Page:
Looking in the media mirror

I have more than 20 years of experience as a journalism adviser, yet I find the current school year to be very different from previous years. From the rollercoaster of political events to the treatment of journalists across our nation, every week there are new issues to tackle. It makes navigating the waters of teaching journalism a whole new experience.

In discussions with other advisers over the winter, I mentioned one positive note to all this. It’s as if a mirror has been held up to people of all ages; one that we find ourselves looking into and discovering what we value and what we do not.

I shared that sentiment with my broadcast class and some of my photography students. Some of them shared their thoughts with each other under the rule that none of them were to argue or try to change each other’s minds. They should simply listen to each other.

My students were able to accomplish a feat that I’ve witnessed many adults fail at; have an open discourse without belittling each other or ending friendships. It was refreshing to see. Perhaps you, too can attempt such a discussion. What can you expect? It will vary, but here are a few of my students’ candid responses as an example:

“Watching the continuing situation at Standing Rock has shown me that I care more deeply about the rights of Native Americans than I ever realized. Sacred places should remain sacred.”

“The coverage of mass shootings has shown me I care about gun control. You don’t need to walk around with a military-grade weapon.”

“I have learned that hypocrisy bothers me.”

“It bothers me that journalists are being silenced. We are supposed to keep our government in check.”

“Not all Muslims are terrorists. Many live here and contribute to our society.”

“It bothers me when people think the president is EVERYTHING in our government.”

“I am fed up with people’s unwillingness to listen to other people’s opinions. They are stuck in their own bubble and only want to express their own opinions, but not listen to other people.”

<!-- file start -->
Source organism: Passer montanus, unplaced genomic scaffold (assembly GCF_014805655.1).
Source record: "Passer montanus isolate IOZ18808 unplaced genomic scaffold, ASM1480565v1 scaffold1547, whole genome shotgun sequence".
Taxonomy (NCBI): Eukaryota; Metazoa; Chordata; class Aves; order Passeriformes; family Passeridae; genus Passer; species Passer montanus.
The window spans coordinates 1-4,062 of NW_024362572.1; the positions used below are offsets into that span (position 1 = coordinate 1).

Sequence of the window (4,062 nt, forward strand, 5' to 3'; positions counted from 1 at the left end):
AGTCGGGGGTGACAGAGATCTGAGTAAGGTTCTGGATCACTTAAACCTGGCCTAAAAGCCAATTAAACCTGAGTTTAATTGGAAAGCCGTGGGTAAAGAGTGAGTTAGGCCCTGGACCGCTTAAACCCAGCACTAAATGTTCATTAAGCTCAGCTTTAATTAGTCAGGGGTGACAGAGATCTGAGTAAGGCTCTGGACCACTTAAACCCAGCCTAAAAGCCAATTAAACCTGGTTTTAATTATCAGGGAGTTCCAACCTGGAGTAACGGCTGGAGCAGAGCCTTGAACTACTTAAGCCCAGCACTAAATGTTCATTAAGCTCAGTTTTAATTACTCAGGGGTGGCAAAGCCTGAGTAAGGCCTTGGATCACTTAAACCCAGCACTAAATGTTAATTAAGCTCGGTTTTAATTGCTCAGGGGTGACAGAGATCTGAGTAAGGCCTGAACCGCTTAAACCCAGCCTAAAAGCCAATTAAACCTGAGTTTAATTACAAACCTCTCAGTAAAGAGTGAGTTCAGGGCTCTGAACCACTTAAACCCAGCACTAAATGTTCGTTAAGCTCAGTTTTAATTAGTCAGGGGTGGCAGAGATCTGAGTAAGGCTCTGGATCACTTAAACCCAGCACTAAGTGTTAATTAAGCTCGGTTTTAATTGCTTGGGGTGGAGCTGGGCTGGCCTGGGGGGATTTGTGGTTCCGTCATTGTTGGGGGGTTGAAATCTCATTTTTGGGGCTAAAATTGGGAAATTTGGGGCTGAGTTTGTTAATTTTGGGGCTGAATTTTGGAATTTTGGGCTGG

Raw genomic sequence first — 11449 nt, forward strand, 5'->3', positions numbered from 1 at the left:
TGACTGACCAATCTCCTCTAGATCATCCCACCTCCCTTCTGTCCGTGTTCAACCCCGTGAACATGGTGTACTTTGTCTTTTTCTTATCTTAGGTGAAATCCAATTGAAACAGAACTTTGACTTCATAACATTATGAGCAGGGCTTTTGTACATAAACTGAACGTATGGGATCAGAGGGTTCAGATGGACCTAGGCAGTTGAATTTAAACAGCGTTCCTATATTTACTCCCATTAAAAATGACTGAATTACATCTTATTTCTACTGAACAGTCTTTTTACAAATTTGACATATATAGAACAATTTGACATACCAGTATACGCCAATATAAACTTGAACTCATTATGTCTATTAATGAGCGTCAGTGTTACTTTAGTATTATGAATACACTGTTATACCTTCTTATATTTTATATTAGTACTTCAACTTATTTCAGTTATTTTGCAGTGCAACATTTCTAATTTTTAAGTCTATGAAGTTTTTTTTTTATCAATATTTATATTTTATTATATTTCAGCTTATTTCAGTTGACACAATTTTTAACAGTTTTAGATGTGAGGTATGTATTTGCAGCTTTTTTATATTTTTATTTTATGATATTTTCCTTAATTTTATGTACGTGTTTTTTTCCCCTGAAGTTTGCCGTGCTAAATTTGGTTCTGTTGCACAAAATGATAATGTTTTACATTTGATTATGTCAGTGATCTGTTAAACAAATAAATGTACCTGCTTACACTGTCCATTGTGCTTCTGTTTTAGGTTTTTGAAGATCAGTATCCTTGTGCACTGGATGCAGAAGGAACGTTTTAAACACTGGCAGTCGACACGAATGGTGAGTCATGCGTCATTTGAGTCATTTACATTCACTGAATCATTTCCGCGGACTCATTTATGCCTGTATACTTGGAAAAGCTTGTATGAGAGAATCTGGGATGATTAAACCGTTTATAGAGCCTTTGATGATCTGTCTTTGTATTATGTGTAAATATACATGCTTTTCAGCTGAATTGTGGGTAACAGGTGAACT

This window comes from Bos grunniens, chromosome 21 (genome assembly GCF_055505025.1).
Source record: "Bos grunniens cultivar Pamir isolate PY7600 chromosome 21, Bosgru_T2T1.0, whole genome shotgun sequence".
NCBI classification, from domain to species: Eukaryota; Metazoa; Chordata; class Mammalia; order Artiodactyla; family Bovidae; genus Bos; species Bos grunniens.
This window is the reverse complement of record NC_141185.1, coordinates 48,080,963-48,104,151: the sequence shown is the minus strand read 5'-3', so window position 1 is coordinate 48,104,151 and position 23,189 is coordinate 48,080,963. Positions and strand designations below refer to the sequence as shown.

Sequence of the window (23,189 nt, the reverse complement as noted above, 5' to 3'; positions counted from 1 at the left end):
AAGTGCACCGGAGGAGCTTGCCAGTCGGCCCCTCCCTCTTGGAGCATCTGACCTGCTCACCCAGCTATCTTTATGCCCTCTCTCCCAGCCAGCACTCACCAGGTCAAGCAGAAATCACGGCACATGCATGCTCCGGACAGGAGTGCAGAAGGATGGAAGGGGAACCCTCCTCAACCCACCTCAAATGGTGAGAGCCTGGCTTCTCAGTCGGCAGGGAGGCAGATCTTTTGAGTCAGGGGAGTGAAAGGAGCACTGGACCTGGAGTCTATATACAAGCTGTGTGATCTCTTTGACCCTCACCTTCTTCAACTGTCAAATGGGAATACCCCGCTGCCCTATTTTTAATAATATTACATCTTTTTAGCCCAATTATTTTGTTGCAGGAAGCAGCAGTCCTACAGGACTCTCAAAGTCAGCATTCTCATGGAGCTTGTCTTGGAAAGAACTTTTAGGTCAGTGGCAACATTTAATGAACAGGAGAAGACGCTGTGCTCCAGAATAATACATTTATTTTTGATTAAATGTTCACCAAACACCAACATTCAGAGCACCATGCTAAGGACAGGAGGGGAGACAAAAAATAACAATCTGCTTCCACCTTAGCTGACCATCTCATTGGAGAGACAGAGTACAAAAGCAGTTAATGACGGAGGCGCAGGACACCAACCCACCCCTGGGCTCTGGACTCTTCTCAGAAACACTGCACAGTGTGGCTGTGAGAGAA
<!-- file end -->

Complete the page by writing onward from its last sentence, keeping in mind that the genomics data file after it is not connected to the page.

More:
“With Brock Turner and the comments made by President Trump in reference to women, I don’t understand why so many young men do not understand the Women’s March or act like feminism is a joke.”

“Tensions are high in my friend group now. Used to, we could agree to disagree on abortion, but now it’s dividing us deeply.”

“It bothers me that people will pull out a cell phone and video a police officer simply doing their job. Even little things, like pulling someone over for speeding, are being filmed and put on social media. They show zero respect for law enforcement. I know that there are many sides to a story, but the inability to trust or respect those in authority seems excessive these days.”

“I realized that my values are not totally in line with my family’s values. At times, I think they believe I am just trying to be defiant, but I am not. I cannot believe how upset they are about bathrooms. Who cares who uses what bathroom? Aren’t there more important problems to worry about than that?”

“I have grown up being told I can be whatever I want, but I believe when men get away with rape or hateful speech that puts down women just because they are white and rich, that totally strips me of being whatever I want to be. I want to be a person who feels safe and valued, not someone who should be afraid of someone taking advantage of me at a party because I am a woman or only hiring me for a job because of my looks and not my brain.”

“I have learned that people use the word ‘media’ too much. What happened to calling it journalism? There’s a big difference between the two. When I think media, I think celebrity gossip. When I think journalism, I think NEWS that MATTERS.”